An Italian white truffle topped with edible silver, or a caviar-infused doughnut lathered in foie gras from a champion mother goose can only mean one thing: the so-extravagant-it’s-silly food concept. Forget the ludicrous cronut or the breakfast mutation known as the waffogato – a combination of waffle-shaped ice cream with maple syrup espresso. If you couldn’t give a hoot about hype, flavour or cost, here’s our rundown of the dinners you don’t really need but will be dying to try.
For starters, the restaurant has 27 chefs for only 12 diners, and it specialises in indulgent tomfoolery mixing gourmet illusion with Harry Potter logic. To date, they’ve created edible personalised entrance tickets, self-mixing test tube cocktails, white chocolate foie gras doughnuts and balloons filled with cake – all of it synced to a head-spinning, virtual backdrop of 360-degree projections and high-tech eye candy. None of it makes sense, until you consider the technicians and visual artists working behind the scenes.
They're not just any burgers though: the Octuple Bypass consists of eight half-pound beef patties, forty bacon rashers, 8 squares of glow-in-the-dark processed cheese, crisp onion rings, and a lonely, sliced tomato. Talk about meat sweats. For the full 19,900 calorie effect – enough to keep a baby elephant alive – it comes served in a lard-coated bun. If your eyes water just thinking about this bloaty, trans-fatty mess, we’d recommend seeing your GP straight away.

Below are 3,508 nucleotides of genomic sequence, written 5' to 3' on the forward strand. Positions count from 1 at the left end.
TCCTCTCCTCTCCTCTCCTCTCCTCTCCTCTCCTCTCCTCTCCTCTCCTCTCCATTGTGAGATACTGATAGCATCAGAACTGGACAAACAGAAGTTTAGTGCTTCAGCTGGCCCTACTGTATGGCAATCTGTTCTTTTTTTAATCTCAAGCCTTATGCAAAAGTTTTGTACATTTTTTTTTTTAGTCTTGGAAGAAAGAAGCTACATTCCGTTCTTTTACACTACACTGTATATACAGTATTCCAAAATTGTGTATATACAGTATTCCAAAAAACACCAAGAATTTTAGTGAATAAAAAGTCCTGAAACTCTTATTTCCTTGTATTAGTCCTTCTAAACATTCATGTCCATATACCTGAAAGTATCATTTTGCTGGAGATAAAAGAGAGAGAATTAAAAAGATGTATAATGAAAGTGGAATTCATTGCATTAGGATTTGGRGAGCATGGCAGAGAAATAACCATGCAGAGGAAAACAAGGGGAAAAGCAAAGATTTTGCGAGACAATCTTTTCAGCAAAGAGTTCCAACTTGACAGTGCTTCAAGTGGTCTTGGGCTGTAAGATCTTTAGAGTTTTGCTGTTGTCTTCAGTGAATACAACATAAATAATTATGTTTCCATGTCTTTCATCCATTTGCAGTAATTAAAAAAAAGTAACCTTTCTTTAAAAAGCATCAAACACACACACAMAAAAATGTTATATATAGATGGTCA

Enter the Studio Kitchen at K West Hotel & Spa which created this hard-to-believe one-off: a brioche bun dipped in white chocolate and dusted in raspberry sprinkles, then filled with a battered Creme Egg, topped with mascarpone cream and strawberry jelly. Trying to get their own artery-clogging revenge, the capital’s latest Scottish restaurant Mac and Wild serves-up filthy deep-fried pancakes stuffed to the heavens with chocolate ganache and salted caramel. Let’s be frank, eating this gloopy monstrosity in daylight is pretty shameful – but delicious.
Indulgent gluttony doesn’t need to come with a hefty price tag. The Tebasaki Gyoza at Mu Raman in Long Island City cost only £12, but are labour-intensive bundles of deep-fried joy that take days to make. Famous across the eastern seaboard, the wings are first meticulously deboned, then re-upholstered with scoops of creamy foie gras, hunks of brioche and a five-day aged quince compote.
The batter isn’t any old chip shop junk either: it’s made from well-seasoned rice flour and meringue. An incredible mouthful of yum. Mmmmm.